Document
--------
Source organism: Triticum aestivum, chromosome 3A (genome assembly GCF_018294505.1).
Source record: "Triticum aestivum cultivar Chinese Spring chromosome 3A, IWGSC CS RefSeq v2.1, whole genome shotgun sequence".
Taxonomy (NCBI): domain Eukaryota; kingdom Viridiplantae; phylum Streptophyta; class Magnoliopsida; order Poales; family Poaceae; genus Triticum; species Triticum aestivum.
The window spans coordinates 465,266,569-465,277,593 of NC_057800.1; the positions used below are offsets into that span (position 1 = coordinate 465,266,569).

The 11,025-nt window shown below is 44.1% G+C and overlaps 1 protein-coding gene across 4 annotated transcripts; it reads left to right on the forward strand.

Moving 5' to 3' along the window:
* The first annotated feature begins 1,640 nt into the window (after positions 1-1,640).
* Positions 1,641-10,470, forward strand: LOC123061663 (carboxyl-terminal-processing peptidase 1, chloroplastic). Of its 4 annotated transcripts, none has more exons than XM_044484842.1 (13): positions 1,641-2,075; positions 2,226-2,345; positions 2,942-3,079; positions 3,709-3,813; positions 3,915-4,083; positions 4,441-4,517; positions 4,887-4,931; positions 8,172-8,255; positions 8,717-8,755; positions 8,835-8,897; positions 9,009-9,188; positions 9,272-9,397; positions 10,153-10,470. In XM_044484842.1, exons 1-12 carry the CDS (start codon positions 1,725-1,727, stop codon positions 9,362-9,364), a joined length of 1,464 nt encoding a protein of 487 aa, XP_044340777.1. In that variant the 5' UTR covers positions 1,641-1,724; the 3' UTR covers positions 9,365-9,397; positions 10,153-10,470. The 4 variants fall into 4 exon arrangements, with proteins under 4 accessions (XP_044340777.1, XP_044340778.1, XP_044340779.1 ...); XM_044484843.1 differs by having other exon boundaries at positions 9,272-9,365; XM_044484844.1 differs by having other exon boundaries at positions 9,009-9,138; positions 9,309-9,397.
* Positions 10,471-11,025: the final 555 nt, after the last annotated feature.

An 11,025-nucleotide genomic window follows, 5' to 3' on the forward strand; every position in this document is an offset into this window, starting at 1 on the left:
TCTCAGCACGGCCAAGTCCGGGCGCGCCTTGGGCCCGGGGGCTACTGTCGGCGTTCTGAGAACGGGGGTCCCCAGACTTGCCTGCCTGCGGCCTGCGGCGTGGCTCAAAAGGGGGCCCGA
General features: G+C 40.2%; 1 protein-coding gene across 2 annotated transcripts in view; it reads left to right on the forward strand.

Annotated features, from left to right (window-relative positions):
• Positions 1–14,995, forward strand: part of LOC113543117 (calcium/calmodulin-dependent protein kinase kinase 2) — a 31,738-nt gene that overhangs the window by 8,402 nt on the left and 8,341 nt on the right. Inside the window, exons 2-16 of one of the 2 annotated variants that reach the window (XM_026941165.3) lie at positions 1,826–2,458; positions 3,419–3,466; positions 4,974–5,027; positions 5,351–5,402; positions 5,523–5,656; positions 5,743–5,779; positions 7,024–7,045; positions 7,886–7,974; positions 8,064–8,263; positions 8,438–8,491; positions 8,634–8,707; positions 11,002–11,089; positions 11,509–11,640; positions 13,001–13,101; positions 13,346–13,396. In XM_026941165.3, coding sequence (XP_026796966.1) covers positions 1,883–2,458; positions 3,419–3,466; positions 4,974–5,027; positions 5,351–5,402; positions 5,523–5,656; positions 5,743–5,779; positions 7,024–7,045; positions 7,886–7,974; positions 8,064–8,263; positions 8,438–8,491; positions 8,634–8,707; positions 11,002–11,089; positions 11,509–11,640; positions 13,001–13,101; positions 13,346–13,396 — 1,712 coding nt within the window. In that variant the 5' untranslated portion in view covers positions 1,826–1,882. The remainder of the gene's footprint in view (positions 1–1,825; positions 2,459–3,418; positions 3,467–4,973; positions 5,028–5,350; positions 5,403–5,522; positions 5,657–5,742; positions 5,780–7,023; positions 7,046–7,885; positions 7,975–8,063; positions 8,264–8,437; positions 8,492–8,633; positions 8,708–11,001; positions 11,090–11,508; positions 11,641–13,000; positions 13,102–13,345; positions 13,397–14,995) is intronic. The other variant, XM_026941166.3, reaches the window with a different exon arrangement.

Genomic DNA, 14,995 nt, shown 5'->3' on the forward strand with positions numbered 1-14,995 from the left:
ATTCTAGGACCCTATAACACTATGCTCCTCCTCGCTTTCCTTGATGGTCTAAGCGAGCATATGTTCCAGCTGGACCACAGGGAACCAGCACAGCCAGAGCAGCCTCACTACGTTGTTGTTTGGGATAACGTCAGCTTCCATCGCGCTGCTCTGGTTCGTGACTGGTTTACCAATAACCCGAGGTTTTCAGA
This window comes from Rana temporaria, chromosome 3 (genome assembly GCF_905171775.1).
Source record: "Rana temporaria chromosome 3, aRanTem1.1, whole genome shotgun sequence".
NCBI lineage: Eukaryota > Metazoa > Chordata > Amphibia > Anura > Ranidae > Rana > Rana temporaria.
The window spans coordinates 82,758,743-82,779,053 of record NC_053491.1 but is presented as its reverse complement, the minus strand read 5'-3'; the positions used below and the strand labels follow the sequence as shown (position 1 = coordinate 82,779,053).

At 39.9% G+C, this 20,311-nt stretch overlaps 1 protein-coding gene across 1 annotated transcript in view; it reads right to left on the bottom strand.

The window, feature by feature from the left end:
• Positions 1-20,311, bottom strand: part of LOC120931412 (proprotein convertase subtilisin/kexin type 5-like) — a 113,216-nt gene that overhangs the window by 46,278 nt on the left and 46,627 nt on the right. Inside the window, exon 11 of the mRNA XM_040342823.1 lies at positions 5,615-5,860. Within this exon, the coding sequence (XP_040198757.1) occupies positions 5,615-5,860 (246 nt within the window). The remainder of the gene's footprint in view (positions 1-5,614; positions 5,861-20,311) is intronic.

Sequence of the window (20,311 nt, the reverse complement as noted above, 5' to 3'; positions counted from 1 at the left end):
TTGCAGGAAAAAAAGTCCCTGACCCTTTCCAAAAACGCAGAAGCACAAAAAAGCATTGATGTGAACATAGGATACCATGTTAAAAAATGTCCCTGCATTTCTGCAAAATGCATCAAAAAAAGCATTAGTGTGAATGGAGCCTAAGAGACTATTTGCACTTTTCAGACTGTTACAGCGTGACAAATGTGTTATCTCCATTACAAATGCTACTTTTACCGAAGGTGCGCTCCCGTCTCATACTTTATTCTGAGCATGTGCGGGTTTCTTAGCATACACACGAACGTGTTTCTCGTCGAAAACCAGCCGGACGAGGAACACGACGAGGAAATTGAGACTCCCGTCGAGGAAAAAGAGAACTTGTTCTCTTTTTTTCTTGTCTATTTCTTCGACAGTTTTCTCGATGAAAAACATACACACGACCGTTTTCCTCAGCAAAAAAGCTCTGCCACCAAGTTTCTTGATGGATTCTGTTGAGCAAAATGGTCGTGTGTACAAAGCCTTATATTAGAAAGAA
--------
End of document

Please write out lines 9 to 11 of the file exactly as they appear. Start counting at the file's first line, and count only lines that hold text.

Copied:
* Positions 10,471-11,025: the final 555 nt, after the last annotated feature.

An 11,025-nucleotide genomic window follows, 5' to 3' on the forward strand; every position in this document is an offset into this window, starting at 1 on the left:
TCTCAGCACGGCCAAGTCCGGGCGCGCCTTGGGCCCGGGGGCTACTGTCGGCGTTCTGAGAACGGGGGTCCCCAGACTTGCCTGCCTGCGGCCTGCGGCGTGGCTCAAAAGGGGGCCCGA